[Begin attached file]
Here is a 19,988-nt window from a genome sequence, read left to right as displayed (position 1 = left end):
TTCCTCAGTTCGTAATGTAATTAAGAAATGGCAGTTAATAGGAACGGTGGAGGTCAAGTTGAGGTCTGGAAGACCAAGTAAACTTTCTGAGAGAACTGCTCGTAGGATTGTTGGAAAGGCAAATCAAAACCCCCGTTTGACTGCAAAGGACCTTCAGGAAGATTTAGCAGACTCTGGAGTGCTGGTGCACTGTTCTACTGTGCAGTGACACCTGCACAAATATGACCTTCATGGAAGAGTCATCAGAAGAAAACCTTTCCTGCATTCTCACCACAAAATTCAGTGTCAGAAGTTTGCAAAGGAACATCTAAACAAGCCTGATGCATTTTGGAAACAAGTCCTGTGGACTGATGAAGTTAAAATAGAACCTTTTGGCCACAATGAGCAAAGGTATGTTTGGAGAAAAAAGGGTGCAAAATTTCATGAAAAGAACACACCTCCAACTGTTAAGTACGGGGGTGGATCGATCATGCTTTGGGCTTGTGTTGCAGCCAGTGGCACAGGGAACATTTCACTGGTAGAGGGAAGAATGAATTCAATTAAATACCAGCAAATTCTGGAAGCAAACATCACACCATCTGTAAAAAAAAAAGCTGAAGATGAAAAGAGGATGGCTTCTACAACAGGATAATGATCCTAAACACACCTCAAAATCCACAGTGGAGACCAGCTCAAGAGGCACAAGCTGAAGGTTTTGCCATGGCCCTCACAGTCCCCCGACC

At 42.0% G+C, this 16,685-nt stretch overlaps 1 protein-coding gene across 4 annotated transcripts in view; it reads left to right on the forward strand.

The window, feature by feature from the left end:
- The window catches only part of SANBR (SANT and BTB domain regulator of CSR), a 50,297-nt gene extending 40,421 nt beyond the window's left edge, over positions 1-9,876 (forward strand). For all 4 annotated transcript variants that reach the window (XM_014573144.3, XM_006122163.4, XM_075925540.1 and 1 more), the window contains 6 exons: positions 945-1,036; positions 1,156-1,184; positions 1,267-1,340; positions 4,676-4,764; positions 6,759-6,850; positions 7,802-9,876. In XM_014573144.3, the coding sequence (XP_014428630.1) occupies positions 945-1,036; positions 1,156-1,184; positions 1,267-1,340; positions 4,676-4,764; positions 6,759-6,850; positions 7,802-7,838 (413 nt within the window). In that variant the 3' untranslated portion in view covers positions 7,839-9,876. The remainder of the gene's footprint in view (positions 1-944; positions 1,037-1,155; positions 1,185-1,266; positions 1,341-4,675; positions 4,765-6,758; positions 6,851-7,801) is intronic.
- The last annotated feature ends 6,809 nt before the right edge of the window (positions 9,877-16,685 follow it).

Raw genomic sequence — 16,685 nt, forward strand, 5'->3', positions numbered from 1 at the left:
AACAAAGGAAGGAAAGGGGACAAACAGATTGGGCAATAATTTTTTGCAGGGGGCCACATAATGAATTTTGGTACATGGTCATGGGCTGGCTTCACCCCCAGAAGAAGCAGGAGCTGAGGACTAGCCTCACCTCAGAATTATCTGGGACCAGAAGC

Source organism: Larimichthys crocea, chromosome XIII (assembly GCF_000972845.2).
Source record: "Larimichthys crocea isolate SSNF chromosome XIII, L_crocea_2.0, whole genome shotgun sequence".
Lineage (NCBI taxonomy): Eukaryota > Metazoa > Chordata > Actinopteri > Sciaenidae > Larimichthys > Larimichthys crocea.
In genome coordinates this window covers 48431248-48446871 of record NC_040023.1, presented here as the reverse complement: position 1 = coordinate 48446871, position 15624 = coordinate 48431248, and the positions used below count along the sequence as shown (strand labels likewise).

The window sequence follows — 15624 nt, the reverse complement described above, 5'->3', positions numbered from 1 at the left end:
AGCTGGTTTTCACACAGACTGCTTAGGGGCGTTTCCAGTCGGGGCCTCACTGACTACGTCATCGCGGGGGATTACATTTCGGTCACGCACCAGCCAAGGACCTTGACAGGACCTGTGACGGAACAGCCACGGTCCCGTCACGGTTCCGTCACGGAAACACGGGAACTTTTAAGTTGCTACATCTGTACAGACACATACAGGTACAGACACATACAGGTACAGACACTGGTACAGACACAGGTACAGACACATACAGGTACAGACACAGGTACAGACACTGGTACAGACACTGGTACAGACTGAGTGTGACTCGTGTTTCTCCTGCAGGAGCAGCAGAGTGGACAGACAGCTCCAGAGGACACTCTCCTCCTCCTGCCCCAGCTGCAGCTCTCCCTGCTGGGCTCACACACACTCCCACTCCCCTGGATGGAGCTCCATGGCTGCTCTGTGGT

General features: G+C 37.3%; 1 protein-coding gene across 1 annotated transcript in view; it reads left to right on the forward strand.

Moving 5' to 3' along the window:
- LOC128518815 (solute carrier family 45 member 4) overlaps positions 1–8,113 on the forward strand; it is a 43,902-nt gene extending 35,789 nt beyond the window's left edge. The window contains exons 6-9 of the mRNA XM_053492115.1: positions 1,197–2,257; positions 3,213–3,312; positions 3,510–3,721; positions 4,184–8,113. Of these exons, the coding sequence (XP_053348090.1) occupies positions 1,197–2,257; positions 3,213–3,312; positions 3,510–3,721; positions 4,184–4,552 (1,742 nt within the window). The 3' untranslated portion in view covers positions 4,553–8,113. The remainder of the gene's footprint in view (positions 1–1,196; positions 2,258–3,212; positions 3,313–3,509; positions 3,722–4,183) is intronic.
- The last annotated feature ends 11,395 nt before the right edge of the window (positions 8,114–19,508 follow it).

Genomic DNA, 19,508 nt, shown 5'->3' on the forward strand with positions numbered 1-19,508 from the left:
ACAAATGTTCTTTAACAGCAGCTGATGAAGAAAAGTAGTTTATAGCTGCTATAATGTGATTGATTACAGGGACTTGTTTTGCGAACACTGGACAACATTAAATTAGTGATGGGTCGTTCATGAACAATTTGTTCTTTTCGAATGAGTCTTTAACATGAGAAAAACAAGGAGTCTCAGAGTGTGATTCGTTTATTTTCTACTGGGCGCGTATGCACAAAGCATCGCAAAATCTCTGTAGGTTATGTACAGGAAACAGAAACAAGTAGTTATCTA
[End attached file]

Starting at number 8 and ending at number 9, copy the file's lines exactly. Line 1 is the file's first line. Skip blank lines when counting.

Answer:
AACAAAGGAAGGAAAGGGGACAAACAGATTGGGCAATAATTTTTTGCAGGGGGCCACATAATGAATTTTGGTACATGGTCATGGGCTGGCTTCACCCCCAGAAGAAGCAGGAGCTGAGGACTAGCCTCACCTCAGAATTATCTGGGACCAGAAGC

Source organism: Larimichthys crocea, chromosome XIII (assembly GCF_000972845.2).